Is Asghar Farhadi one of the world’s great sadists? How else to explain his seeming revelry in the painful fissures in relationships between loved ones? His last film, the self-explanatorily entitled A Separation, proved to be not just a major success story for Iranian cinema, but one of the most essential movie-going experiences of the young century. Well, as Poltergeist’s Carol Anne Freeling might warn, “He’s back!” with his latest heartbreaker, The Past. Don’t expect cheap scares in worthy, if not quite riveting, successor to A Separation, however – what’s jarring is just how recognizable the flaws in his cluttered characters will be.
Keeping us on edge from the outset is that director-writer Farhadi never gives viewers the safety of knowing quite which character to side with. Is it Ahmad (an excellent Ali Mosaffa, who reportedly learned French for his performance), who has returned from Tehran to the suburbs of Paris to grant a divorce to his estranged wife Marie (Bérénice Bejo)? Having the airline lose his luggage initially makes us sympathize with him. But seeing a cast around Marie’s injured wrist piques our curiosity and curries sympathy in her direction too. Said compassion subsides, however, when we learn that Marie wants to marry younger laundry owner Samir (Tahar Rahim, of A Prophet), whose wife remains comatose following a suicide attempt. And yet the more we see of Samir, the more we want him to be happy as well.
Just entering Marie’s home clues us into her frayed life and the toll it takes on her children: teen Lucie (Pauline Burlet) and the younger Lea (Jeanne Jestin). Farhadi never explains the full dynamic, but eventually we intuit that both girls were born to Marie and a husband previous to Ahmad, though Lucie feels a strong connection to her stepfather, and Lea spends most of her time with Fouad (Elyes Aguis), Samir’s son who spends most of his time under Marie’s roof and is close in age to Lea. Not unlike, improbable as it may sound, James Cameron did during Titanic, Farhadi guides his audience through this messy, foreign space, until before we realize it, we understand where we are and how each room, and each room’s inhabitants, relate to one another. The Past makes for a fascinating amount of unraveling, requiring real work on the audience’s part, especially because as this extended family communicates, not all of their stories are to be trusted, some due to outright mendacity, some due to mere subjectivity.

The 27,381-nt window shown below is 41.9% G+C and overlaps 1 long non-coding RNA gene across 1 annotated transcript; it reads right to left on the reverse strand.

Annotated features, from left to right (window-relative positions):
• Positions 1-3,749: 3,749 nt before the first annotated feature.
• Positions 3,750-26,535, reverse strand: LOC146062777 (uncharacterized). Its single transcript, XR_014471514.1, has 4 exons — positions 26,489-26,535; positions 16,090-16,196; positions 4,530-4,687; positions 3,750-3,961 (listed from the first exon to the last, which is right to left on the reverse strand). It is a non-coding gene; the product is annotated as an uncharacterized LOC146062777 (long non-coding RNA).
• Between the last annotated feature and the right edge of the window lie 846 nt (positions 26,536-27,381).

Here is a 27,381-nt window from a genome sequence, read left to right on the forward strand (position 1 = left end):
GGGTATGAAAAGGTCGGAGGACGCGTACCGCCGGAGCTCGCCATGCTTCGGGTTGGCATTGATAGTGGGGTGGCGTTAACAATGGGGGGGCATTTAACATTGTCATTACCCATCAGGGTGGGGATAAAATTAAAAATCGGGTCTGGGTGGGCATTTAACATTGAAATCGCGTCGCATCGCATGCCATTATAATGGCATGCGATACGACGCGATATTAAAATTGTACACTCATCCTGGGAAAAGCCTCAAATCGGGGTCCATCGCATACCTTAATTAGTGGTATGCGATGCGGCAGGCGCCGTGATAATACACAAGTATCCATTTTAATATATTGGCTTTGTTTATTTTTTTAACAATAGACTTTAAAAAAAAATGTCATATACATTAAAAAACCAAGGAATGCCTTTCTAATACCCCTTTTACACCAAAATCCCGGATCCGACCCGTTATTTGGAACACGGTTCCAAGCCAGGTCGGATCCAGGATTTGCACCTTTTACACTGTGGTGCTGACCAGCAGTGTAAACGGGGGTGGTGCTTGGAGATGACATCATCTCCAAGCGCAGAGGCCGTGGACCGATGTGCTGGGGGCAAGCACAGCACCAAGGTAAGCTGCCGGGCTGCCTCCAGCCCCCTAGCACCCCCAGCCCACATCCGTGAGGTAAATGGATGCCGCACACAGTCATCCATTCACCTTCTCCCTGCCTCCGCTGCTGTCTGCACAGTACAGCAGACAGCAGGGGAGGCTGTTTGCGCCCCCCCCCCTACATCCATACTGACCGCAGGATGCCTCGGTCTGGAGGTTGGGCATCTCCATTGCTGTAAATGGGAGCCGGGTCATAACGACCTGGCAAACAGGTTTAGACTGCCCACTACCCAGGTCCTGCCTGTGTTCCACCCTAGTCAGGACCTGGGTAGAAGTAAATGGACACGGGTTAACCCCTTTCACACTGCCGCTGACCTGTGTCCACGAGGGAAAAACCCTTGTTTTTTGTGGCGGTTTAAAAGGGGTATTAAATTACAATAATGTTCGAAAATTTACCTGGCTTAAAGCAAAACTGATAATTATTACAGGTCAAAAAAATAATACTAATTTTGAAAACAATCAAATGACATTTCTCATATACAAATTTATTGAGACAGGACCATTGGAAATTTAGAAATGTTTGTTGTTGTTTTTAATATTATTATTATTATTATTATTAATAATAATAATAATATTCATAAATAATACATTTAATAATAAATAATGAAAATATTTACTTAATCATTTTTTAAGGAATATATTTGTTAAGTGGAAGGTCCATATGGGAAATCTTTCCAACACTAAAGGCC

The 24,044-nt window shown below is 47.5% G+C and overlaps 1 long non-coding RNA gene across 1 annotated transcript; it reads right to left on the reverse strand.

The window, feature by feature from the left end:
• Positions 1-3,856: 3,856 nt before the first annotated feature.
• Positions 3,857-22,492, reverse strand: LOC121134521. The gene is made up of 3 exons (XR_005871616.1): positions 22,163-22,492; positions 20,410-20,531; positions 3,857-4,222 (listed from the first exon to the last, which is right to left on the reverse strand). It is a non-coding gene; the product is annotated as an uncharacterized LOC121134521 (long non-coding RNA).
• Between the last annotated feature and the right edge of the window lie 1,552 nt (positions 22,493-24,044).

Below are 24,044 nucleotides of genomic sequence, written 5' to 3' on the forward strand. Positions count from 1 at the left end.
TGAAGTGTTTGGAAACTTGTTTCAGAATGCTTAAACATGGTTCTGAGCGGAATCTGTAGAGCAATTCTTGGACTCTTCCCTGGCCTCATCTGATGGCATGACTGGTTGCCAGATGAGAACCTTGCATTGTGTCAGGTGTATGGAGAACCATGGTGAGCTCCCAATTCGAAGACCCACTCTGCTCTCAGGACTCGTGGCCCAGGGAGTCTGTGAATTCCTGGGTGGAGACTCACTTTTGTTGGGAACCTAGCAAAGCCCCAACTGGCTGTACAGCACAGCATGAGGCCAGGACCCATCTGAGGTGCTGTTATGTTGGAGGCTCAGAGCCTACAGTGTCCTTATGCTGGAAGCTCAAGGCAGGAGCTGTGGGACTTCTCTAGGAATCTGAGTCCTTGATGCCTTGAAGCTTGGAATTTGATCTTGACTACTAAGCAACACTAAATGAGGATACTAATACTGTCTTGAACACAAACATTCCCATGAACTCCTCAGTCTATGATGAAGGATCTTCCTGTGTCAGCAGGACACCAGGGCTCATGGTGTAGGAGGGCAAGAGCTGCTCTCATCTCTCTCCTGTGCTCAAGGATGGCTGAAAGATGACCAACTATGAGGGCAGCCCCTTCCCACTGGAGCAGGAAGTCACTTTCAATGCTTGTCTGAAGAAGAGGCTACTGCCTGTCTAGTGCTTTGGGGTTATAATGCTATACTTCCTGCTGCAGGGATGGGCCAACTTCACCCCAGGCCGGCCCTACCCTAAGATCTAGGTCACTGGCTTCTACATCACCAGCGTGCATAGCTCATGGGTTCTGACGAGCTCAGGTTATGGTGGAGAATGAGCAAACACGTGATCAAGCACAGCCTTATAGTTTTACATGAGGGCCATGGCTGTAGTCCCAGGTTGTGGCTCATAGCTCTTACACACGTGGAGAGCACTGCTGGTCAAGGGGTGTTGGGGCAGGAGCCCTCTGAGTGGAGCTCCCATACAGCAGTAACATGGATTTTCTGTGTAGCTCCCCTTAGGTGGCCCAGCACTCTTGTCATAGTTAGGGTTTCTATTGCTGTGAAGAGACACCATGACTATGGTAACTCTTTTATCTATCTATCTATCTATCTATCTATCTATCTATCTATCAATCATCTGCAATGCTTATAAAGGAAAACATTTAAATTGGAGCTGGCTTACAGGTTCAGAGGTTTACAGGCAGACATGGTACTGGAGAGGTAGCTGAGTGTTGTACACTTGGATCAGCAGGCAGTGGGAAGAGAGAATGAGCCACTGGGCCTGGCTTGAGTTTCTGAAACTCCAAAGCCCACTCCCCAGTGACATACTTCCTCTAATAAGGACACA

Have I made The Past sound obtuse? It’s anything but – Ahmad, Marie and Samir comprise an intriguing puzzle that has no cover model. What hooks us in is the way Farhadi peels back the layers of both character and situation (some of which delve into melodramatic territory). Cinematographer Mahmoud Kalari provides invaluable assistance in shading in these adults’ ever-changing moods, and the film’s performers – adult, adolescent and children alike – offer portals into human culpability, the way adults lash out at each other when they are angriest at themselves, and the way we turn to others to justify the decisions that haunt us. Bejo, in particular, frequently pierces Marie’s stoic, tight-lipped armor to reveal the immature woman beneath.
In some ways, these actors overcome some of Farhadi’s narrative trouble spots. I wish that he hadn’t given his three principal roles an out at various points, for it makes this tangled web a bit too cleanly schematic after such a disorienting beginning. However, by overlapping our perspectives of the inner lives of Marie and her men, he enables a bigger mosaic. It’s this understanding that emotions exist in a liquid state rather than a solid one, and the result is multi-culti experience that could never be accused of being all wet.
The Past is currently playing at Lincoln Plaza Cinemas.